For most of the post-war period, under Enver Hoxha, Albania had one of the most repressive and insular Socialist regimes in the world. After the collapse of the dictatorship, Albania embarked on a radical program of privatisation and de-regulation, coming within inches of an economic and political meltdown in 1997 triggered by the collapse of government-supported, get-rich-quick pyramid schemes. The Kosovo refugee crisis in 1999 once again exposed the weaknesses of Albania's state institutions and infrastructure, creating a chaotic and insecure environment across much of the country.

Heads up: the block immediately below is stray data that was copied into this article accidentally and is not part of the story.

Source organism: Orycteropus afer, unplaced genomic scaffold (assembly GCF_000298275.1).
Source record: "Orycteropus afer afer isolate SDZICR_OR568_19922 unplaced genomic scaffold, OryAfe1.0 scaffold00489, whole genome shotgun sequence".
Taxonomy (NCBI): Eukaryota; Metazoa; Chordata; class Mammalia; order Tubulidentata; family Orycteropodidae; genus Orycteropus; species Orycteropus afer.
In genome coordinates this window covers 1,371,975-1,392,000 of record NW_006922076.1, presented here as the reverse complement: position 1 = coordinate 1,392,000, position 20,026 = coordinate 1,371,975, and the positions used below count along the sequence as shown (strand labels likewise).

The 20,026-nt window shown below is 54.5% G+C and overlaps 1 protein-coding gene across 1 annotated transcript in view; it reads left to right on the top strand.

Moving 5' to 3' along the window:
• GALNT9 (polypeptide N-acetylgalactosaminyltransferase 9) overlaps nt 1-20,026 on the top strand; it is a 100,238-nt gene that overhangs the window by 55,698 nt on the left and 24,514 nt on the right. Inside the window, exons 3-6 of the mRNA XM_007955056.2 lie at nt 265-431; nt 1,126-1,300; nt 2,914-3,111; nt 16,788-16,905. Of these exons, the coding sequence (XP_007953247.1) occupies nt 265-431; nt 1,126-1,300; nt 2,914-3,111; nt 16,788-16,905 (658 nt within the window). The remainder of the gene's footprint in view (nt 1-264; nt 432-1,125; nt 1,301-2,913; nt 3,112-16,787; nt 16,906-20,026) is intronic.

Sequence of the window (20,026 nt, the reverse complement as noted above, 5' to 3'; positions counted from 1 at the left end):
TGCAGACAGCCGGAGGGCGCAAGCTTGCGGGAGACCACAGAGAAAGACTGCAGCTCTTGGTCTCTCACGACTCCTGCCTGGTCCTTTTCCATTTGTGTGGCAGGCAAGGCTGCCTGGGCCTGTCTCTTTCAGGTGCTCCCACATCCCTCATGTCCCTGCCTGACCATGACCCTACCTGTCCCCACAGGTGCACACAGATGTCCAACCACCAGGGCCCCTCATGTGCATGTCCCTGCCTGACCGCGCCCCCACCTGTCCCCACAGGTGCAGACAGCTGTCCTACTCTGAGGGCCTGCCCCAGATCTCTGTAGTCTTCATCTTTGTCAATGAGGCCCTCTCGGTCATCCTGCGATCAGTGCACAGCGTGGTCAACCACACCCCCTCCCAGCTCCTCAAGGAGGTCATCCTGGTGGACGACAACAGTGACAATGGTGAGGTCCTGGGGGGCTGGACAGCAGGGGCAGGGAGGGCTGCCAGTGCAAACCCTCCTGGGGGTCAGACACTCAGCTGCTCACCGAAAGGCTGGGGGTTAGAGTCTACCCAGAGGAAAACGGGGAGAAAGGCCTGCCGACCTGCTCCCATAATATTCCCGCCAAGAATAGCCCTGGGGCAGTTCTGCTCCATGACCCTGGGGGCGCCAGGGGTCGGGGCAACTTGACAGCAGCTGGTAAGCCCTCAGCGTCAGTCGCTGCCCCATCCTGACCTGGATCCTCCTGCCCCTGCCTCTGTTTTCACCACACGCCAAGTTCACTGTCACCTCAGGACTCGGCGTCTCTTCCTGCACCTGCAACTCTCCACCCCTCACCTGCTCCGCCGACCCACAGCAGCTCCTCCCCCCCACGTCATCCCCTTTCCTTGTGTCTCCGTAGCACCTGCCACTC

ICG established a field presence in Albania in June 1998, tasked with identifying ways in which the international community can best support efforts to tackle the country's most pressing problems: its crumbling state structures, the lack of security, rampant corruption, and large-scale weapons and drug trafficking. A further focus for ICG's work is Albania's evolving role in the Balkan region, especially in regard to the manifestations of Albanian nationalism and pan-Albanian aspirations.